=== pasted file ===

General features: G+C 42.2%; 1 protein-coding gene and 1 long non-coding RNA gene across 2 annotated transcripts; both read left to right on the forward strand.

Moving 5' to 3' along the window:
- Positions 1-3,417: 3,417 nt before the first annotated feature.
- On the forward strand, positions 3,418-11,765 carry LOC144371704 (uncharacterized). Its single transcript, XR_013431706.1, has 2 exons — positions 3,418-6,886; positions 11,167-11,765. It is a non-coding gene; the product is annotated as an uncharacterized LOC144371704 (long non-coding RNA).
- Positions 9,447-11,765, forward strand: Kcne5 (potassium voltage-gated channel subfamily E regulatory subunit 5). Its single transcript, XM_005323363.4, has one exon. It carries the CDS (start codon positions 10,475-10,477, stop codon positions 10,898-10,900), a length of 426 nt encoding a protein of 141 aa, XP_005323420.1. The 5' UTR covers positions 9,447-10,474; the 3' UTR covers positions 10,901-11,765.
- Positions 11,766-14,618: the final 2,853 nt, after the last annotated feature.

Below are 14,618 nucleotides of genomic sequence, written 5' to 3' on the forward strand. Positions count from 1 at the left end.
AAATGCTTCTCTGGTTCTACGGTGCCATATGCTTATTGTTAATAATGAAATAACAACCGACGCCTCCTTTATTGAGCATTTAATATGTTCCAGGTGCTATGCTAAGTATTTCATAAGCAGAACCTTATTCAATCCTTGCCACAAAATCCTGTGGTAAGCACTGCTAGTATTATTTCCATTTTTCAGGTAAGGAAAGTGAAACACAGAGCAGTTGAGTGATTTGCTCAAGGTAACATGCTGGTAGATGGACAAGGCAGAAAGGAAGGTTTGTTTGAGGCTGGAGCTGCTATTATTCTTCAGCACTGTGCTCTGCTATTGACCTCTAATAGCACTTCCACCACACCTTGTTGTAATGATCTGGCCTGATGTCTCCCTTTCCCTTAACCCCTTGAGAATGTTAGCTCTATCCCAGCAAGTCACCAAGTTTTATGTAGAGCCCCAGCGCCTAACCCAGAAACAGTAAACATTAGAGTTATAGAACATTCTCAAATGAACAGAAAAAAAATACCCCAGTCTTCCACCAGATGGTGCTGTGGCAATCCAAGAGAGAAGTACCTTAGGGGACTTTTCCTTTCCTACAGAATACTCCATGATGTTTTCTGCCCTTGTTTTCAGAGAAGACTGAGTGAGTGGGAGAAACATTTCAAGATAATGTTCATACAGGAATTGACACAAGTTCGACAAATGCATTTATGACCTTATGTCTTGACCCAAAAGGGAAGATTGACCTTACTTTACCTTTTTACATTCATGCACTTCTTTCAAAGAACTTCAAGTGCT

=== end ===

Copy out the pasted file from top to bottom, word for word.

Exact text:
General features: G+C 42.2%; 1 protein-coding gene and 1 long non-coding RNA gene across 2 annotated transcripts; both read left to right on the forward strand.

Moving 5' to 3' along the window:
- Positions 1-3,417: 3,417 nt before the first annotated feature.
- On the forward strand, positions 3,418-11,765 carry LOC144371704 (uncharacterized). Its single transcript, XR_013431706.1, has 2 exons — positions 3,418-6,886; positions 11,167-11,765. It is a non-coding gene; the product is annotated as an uncharacterized LOC144371704 (long non-coding RNA).
- Positions 9,447-11,765, forward strand: Kcne5 (potassium voltage-gated channel subfamily E regulatory subunit 5). Its single transcript, XM_005323363.4, has one exon. It carries the CDS (start codon positions 10,475-10,477, stop codon positions 10,898-10,900), a length of 426 nt encoding a protein of 141 aa, XP_005323420.1. The 5' UTR covers positions 9,447-10,474; the 3' UTR covers positions 10,901-11,765.
- Positions 11,766-14,618: the final 2,853 nt, after the last annotated feature.

Below are 14,618 nucleotides of genomic sequence, written 5' to 3' on the forward strand. Positions count from 1 at the left end.
AAATGCTTCTCTGGTTCTACGGTGCCATATGCTTATTGTTAATAATGAAATAACAACCGACGCCTCCTTTATTGAGCATTTAATATGTTCCAGGTGCTATGCTAAGTATTTCATAAGCAGAACCTTATTCAATCCTTGCCACAAAATCCTGTGGTAAGCACTGCTAGTATTATTTCCATTTTTCAGGTAAGGAAAGTGAAACACAGAGCAGTTGAGTGATTTGCTCAAGGTAACATGCTGGTAGATGGACAAGGCAGAAAGGAAGGTTTGTTTGAGGCTGGAGCTGCTATTATTCTTCAGCACTGTGCTCTGCTATTGACCTCTAATAGCACTTCCACCACACCTTGTTGTAATGATCTGGCCTGATGTCTCCCTTTCCCTTAACCCCTTGAGAATGTTAGCTCTATCCCAGCAAGTCACCAAGTTTTATGTAGAGCCCCAGCGCCTAACCCAGAAACAGTAAACATTAGAGTTATAGAACATTCTCAAATGAACAGAAAAAAAATACCCCAGTCTTCCACCAGATGGTGCTGTGGCAATCCAAGAGAGAAGTACCTTAGGGGACTTTTCCTTTCCTACAGAATACTCCATGATGTTTTCTGCCCTTGTTTTCAGAGAAGACTGAGTGAGTGGGAGAAACATTTCAAGATAATGTTCATACAGGAATTGACACAAGTTCGACAAATGCATTTATGACCTTATGTCTTGACCCAAAAGGGAAGATTGACCTTACTTTACCTTTTTACATTCATGCACTTCTTTCAAAGAACTTCAAGTGCT